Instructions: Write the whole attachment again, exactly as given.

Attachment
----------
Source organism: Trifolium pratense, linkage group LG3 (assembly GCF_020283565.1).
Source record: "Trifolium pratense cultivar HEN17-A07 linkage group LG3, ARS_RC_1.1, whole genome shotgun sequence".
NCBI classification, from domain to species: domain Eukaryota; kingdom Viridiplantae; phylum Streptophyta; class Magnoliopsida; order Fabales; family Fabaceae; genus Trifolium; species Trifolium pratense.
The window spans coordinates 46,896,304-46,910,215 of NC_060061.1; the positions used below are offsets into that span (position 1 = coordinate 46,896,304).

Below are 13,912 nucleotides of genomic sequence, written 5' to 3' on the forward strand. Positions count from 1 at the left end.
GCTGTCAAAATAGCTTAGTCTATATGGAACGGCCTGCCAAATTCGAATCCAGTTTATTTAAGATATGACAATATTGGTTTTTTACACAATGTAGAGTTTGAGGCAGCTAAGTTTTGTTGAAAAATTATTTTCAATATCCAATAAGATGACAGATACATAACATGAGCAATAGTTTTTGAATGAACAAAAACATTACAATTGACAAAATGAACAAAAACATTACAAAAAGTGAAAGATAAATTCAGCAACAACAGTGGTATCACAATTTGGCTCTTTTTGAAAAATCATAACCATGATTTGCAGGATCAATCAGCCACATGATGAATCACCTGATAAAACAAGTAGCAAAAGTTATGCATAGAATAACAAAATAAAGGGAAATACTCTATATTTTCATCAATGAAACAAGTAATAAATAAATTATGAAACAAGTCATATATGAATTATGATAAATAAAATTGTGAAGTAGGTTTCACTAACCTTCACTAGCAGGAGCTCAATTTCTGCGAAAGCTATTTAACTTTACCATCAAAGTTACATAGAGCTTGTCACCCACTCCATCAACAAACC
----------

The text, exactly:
Source organism: Trifolium pratense, linkage group LG3 (assembly GCF_020283565.1).
Source record: "Trifolium pratense cultivar HEN17-A07 linkage group LG3, ARS_RC_1.1, whole genome shotgun sequence".
NCBI classification, from domain to species: domain Eukaryota; kingdom Viridiplantae; phylum Streptophyta; class Magnoliopsida; order Fabales; family Fabaceae; genus Trifolium; species Trifolium pratense.
The window spans coordinates 46,896,304-46,910,215 of NC_060061.1; the positions used below are offsets into that span (position 1 = coordinate 46,896,304).

Below are 13,912 nucleotides of genomic sequence, written 5' to 3' on the forward strand. Positions count from 1 at the left end.
GCTGTCAAAATAGCTTAGTCTATATGGAACGGCCTGCCAAATTCGAATCCAGTTTATTTAAGATATGACAATATTGGTTTTTTACACAATGTAGAGTTTGAGGCAGCTAAGTTTTGTTGAAAAATTATTTTCAATATCCAATAAGATGACAGATACATAACATGAGCAATAGTTTTTGAATGAACAAAAACATTACAATTGACAAAATGAACAAAAACATTACAAAAAGTGAAAGATAAATTCAGCAACAACAGTGGTATCACAATTTGGCTCTTTTTGAAAAATCATAACCATGATTTGCAGGATCAATCAGCCACATGATGAATCACCTGATAAAACAAGTAGCAAAAGTTATGCATAGAATAACAAAATAAAGGGAAATACTCTATATTTTCATCAATGAAACAAGTAATAAATAAATTATGAAACAAGTCATATATGAATTATGATAAATAAAATTGTGAAGTAGGTTTCACTAACCTTCACTAGCAGGAGCTCAATTTCTGCGAAAGCTATTTAACTTTACCATCAAAGTTACATAGAGCTTGTCACCCACTCCATCAACAAACC